Because this organization may be important to the overall enjoyment of the video game, the process of creating a video game typically involves the creation of an overall framework that is used for organizing, and possibly even prescribing, certain characteristics for each element to be included in the video game. For example, during the process of creating a video game, a framework of some number of levels may be designed that ensures that the game starts with “easy” levels and moves to “hard” levels later in time as the game is played (rather than randomly mixing easy levels and hard levels). Similarly, the framework might ensure variety, for example mixing one “time-based” level with every four “skill” levels. The development of game elements may then be done with the goal of creating elements that match the characteristics specified in the framework; for example, a framework may require a “Hard” game level, and in response to this requirement a game element creator may then attempt to create a “Hard” game level. The framework may change and evolve during the game creation process, but generally whether designing levels, game elements, or entire games, the game creation process may generally require that each level, game element, or entire game is developed and organized according to some specified set of characteristic requirements for each game element.

Therefore, the creation of a successful game may depend upon making sure that each developed game element matches the requirements of an overall game framework. It is desired to find ways to make this easier and more cost-effective.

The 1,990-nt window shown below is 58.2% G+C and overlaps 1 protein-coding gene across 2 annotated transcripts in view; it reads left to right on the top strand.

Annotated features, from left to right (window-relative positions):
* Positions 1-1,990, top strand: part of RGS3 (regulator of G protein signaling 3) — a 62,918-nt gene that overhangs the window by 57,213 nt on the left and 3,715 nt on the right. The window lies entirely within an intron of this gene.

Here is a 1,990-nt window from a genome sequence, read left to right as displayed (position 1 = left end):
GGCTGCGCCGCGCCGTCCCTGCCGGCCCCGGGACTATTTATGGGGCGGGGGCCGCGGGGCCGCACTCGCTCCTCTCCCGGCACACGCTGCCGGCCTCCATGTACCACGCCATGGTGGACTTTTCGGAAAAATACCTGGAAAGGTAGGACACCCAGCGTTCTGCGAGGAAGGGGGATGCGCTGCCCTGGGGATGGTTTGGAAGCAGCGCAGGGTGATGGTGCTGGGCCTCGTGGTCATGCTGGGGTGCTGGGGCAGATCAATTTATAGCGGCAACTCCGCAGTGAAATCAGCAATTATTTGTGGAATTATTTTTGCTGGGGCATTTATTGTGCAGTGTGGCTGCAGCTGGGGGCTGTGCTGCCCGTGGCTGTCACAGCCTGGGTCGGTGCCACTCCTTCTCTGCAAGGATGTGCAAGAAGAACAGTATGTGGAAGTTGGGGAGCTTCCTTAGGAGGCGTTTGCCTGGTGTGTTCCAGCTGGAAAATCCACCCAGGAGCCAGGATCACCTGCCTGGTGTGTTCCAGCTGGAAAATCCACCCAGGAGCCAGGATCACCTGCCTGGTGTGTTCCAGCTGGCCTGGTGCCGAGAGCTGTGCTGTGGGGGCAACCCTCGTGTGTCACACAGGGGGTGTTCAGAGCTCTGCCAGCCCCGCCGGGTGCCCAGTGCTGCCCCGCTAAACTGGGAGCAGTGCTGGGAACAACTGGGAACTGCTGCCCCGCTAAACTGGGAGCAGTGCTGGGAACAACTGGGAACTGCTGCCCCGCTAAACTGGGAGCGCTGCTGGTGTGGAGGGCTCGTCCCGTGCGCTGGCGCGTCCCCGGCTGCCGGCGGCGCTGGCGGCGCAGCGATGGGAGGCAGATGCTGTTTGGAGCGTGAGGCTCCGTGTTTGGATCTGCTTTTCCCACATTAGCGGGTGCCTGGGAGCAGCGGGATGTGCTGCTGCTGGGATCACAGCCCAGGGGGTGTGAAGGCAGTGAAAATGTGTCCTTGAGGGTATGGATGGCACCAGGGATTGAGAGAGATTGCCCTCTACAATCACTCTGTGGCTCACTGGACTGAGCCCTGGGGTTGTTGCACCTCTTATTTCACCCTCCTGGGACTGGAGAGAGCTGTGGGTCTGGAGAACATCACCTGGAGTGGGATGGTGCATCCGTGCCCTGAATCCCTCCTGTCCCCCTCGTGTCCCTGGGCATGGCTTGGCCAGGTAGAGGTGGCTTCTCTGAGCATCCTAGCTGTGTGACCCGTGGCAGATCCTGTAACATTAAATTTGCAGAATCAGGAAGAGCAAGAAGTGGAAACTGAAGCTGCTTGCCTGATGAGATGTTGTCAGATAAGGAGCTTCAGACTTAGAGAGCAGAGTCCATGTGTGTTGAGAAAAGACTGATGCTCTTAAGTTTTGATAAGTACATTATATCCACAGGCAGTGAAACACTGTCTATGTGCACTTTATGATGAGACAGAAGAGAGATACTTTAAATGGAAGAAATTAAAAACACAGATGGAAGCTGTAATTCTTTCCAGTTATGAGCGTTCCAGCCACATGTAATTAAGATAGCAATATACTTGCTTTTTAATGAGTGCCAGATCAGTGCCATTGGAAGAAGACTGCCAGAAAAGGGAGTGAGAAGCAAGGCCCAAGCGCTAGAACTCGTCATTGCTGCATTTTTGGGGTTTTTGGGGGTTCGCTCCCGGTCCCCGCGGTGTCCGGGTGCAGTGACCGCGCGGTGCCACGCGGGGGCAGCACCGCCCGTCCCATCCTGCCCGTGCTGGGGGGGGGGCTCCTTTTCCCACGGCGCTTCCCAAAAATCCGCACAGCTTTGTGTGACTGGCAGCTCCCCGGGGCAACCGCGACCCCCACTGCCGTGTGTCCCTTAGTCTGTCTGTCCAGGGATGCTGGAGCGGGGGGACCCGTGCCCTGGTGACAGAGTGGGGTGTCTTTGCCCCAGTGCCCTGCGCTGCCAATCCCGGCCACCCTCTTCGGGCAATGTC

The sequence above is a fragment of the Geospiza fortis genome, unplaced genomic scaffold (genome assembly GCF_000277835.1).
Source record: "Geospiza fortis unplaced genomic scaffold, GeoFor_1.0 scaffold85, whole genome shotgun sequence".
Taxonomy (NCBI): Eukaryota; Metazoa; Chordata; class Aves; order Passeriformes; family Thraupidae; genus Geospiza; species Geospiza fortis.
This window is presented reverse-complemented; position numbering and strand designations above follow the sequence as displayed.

SUMMARY

The present invention is directed to a method for developing a game element, which is to be used within a game that has been adapted to be played using a data processing apparatus. In the preferred embodiment, a predetermined set of characteristics that are specific to the game element to be created are provided. Following this, the game element is received, and an automated evaluation process determines whether the game element matches the predetermined set of characteristics. If the game element does match the predetermined set of characteristics, then the game element is included within a game framework.

An alternative embodiment of the present invention is an apparatus which includes a computer-readable medium, which stores instructions that have been configured to direct a processor to perform a method as follows: First, to provide a set of game element characteristics, next to receive a game element, and finally to evaluate using a data processing apparatus, whether the provided game element matches the provided characteristics.